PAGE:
Here, Article 35.1(c) of Whitestone's contract on the Soundview Houses project states that "[t]he Contractor and its subcontractors shall pay, to all laborers and mechanics employed in the Work, not less than the wages prevailing in the locality of the Project, as predetermined by the Secretary of Labor of the United States pursuant to the Federal wage rate requirements set forth at 40 USC § 3141 et seq." (Grzic Reply Aff., Exhibit "C").
In Cox v NAP Constr. Co., Inc. (10 N.Y.3d 592, 603-606 ), the Court of Appeals held that workers on federally funded public housing projects may sue under state law for unpaid prevailing wages as third-party beneficiaries of the contracts, and that the Davis-Bacon Act and Housing Act did not preempt those claims. Although defendants contend that plaintiffs have failed to exhaust their administrative remedies, as noted by the Court of Appeals, "plaintiffs do not have any administrative remedies they can exhaust" (id. at 606). Thus, plaintiffs may proceed on their breach of contract claim for unpaid prevailing wages and benefits on the Soundview Houses project.
Plaintiffs' second cause of action alleges that defendants failed to pay them overtime in violation of Labor Law § 663 and 12 NYCRR 142-2.2. Labor Law § 663 authorizes a civil action for overtime wages in accordance with 12 NYCRR 142-2.2 (see Stennett v Moveway Transfer & Stor., Inc., 97 A.D.3d 655, 657 [2d Dept 2012] [trial court erred in dismissing cause of action which alleged failure to pay overtime wages in violation of Labor Law Article 19; "(a)n employee may commence a civil action to recover wages to which he or she is entitled under article 19 of the Labor Law, and unlike a Labor Law § 231 cause of action, there is no requirement that an employee exhaust his or her administrative remedies prior to commencement of an action alleging a violation of Labor Law article 19"]). 12 NYCRR 142-2.2 provides that under the state minimum wage act, overtime shall be paid at the rate of one and a half (1½) times the regular rate, subject to any exceptions in the Fair Labor Standards Act of 1938, and that the applicable overtime rate for non-residential employees shall be paid for working time over forty (40) hours per workweek (see Anderson v Ikon Off. Solutions, Inc., 38 A.D.3d 317 [1st Dept 2007]).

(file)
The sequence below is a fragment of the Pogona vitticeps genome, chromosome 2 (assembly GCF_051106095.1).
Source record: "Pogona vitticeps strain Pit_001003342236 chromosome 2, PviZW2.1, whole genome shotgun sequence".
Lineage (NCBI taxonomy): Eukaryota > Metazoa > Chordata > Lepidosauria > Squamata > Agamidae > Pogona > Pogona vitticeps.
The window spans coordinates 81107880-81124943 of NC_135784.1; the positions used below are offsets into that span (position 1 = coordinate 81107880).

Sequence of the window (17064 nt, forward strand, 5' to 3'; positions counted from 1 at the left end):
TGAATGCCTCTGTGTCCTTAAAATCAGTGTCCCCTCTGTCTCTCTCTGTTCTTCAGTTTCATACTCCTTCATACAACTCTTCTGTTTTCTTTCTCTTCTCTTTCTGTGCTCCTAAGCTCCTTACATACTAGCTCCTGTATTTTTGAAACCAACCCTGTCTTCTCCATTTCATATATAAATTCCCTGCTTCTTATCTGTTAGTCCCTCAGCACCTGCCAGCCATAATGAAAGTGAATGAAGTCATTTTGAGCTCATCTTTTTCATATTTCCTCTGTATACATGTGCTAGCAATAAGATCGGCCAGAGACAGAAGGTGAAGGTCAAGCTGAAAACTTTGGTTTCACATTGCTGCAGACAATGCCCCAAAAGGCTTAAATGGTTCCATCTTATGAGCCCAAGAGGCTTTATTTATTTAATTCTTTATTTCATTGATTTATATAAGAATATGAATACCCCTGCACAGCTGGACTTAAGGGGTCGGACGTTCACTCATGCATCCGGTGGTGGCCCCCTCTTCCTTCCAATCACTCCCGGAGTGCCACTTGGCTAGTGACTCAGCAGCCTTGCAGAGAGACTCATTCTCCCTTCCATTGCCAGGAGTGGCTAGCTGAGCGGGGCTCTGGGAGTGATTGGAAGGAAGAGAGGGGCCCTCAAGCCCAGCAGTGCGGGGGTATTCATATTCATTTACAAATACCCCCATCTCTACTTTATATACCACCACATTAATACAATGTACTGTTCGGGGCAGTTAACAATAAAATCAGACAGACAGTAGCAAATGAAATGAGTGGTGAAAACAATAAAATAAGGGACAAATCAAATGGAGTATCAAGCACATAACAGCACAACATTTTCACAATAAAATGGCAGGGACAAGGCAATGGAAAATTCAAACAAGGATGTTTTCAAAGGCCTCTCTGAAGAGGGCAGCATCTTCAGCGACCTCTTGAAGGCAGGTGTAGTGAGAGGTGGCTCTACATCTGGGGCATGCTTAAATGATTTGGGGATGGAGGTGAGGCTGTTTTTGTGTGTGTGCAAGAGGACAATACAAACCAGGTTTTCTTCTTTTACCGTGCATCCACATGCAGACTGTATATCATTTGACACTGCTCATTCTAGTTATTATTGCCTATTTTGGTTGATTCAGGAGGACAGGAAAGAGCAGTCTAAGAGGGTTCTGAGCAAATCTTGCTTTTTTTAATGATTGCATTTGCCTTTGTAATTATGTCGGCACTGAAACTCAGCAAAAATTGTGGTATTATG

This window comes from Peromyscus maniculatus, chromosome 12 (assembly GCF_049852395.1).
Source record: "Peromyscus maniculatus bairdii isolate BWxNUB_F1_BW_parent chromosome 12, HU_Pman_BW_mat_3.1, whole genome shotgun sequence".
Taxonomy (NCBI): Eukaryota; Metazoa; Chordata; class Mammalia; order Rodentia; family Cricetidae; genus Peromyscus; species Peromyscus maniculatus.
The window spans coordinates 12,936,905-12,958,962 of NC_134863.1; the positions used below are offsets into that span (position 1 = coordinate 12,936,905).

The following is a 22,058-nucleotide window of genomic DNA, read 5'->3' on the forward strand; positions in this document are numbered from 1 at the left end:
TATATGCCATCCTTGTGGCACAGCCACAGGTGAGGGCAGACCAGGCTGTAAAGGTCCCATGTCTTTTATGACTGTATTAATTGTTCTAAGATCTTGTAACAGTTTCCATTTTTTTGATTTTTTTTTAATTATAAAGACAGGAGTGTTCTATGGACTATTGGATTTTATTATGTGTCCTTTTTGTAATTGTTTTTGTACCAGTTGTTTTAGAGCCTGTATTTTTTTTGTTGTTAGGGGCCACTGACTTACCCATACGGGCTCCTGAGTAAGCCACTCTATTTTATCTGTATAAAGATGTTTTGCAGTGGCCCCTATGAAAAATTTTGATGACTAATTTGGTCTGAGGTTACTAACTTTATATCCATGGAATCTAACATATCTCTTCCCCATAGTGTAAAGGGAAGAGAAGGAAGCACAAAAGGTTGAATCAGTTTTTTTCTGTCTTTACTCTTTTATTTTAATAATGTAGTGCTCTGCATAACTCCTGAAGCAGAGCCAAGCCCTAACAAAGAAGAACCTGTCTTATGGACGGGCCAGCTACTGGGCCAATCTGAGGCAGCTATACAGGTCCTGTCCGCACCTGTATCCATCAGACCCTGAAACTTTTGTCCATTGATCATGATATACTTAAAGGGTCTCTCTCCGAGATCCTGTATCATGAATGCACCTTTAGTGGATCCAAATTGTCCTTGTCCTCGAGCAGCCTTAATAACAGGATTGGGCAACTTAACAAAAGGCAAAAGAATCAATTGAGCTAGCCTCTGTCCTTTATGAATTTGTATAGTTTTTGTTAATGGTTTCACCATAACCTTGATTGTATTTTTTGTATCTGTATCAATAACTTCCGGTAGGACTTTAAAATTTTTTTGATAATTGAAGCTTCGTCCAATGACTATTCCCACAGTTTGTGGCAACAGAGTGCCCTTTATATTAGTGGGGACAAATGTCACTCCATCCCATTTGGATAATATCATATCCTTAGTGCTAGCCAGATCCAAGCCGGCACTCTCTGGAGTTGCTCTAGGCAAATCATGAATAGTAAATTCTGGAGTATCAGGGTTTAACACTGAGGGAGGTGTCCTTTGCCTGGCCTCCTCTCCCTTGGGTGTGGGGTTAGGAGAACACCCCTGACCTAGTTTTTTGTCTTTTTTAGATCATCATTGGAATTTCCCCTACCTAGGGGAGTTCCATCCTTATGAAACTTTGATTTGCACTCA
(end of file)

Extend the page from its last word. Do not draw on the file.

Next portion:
Here, the AWI defendants submit an affidavit from Imafidon indicating that plaintiffs were paid overtime for all of the hours that they worked (Imafidon Aff, ¶ 12). However, plaintiffs and their co-workers state that: (1) before 2010, they were not paid overtime for their work over forty (40) hours in a week or eight (8) hours in one day, and (2) after 2010, they were not paid overtime for all the hours worked over forty (40) hours in a week or eight (8) hours in a day, and also were not paid overtime when they worked holidays (Ansah Aff., ¶¶ 14-16; Imoh Aff., ¶¶ 14-16; Klugey Aff., ¶¶ 14-16; Mensah Aff., ¶¶ 13-15). Therefore, there are issues of fact as to whether plaintiffs are entitled to overtime compensation.
Plaintiffs' Request for an Extension of Time to File their Motion for Class Certification
Plaintiffs request an extension of time to file their motion for class certification in order to conduct discovery. CPLR § 902 requires a motion for class action certification to be made within "[w]ithin sixty days after the time to serve a responsive pleading has expired for all persons named as defendants. . . ." "While class certification is an issue that should be determined promptly, a trial court has discretion to extend the deadline upon good cause shown, such as the plaintiff's need to conduct preclass certification discovery to determine whether the prerequisites of a class action set forth in CPLR § 901(a) may be satisfied" (Rodriguez v Metropolitan Cable Communications, 79 A.D.3d 841, 842 [2d Dept 2010] [citations omitted]; see also Alexander, Practice Commentaries, McKinney's Cons Laws of NY, Book 7B, C902:1 at 178). "The purpose of preclass certification discovery is to ascertain the dimensions of the group of individuals who share plaintiff's grievance" (Rodriguez, 79 AD3d at 842 [internal quotation marks and citation omitted]). Defendants have not opposed this branch of plaintiffs' motion. Accordingly, plaintiffs' request is granted with the length of the extension to be determined at a conference before the Court.
Accordingly, it is hereby